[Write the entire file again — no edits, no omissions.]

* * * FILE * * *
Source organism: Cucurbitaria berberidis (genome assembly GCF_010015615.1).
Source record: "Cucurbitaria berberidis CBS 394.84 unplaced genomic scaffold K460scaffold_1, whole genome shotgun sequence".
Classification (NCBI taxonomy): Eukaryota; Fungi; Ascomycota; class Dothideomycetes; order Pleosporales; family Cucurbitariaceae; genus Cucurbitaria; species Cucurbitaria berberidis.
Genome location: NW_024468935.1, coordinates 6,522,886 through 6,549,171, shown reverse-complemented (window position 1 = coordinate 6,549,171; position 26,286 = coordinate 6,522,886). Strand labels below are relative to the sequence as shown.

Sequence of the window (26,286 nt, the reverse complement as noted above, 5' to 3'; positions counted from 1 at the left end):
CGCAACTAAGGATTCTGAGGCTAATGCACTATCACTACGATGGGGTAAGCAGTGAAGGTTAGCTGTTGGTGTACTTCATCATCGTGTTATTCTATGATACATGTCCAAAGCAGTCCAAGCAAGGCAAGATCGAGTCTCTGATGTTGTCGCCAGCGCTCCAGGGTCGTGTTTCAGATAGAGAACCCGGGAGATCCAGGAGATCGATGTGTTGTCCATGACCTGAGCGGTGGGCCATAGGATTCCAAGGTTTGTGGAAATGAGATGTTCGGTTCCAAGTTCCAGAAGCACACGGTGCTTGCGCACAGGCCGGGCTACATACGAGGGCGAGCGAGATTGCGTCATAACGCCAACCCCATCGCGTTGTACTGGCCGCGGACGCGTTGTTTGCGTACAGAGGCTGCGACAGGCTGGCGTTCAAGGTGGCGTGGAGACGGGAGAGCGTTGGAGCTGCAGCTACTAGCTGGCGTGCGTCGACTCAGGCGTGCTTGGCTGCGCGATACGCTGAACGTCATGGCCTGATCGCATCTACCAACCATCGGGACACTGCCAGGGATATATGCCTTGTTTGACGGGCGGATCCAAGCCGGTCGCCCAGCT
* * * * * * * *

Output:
Source organism: Cucurbitaria berberidis (genome assembly GCF_010015615.1).
Source record: "Cucurbitaria berberidis CBS 394.84 unplaced genomic scaffold K460scaffold_1, whole genome shotgun sequence".
Classification (NCBI taxonomy): Eukaryota; Fungi; Ascomycota; class Dothideomycetes; order Pleosporales; family Cucurbitariaceae; genus Cucurbitaria; species Cucurbitaria berberidis.
Genome location: NW_024468935.1, coordinates 6,522,886 through 6,549,171, shown reverse-complemented (window position 1 = coordinate 6,549,171; position 26,286 = coordinate 6,522,886). Strand labels below are relative to the sequence as shown.

Sequence of the window (26,286 nt, the reverse complement as noted above, 5' to 3'; positions counted from 1 at the left end):
CGCAACTAAGGATTCTGAGGCTAATGCACTATCACTACGATGGGGTAAGCAGTGAAGGTTAGCTGTTGGTGTACTTCATCATCGTGTTATTCTATGATACATGTCCAAAGCAGTCCAAGCAAGGCAAGATCGAGTCTCTGATGTTGTCGCCAGCGCTCCAGGGTCGTGTTTCAGATAGAGAACCCGGGAGATCCAGGAGATCGATGTGTTGTCCATGACCTGAGCGGTGGGCCATAGGATTCCAAGGTTTGTGGAAATGAGATGTTCGGTTCCAAGTTCCAGAAGCACACGGTGCTTGCGCACAGGCCGGGCTACATACGAGGGCGAGCGAGATTGCGTCATAACGCCAACCCCATCGCGTTGTACTGGCCGCGGACGCGTTGTTTGCGTACAGAGGCTGCGACAGGCTGGCGTTCAAGGTGGCGTGGAGACGGGAGAGCGTTGGAGCTGCAGCTACTAGCTGGCGTGCGTCGACTCAGGCGTGCTTGGCTGCGCGATACGCTGAACGTCATGGCCTGATCGCATCTACCAACCATCGGGACACTGCCAGGGATATATGCCTTGTTTGACGGGCGGATCCAAGCCGGTCGCCCAGCT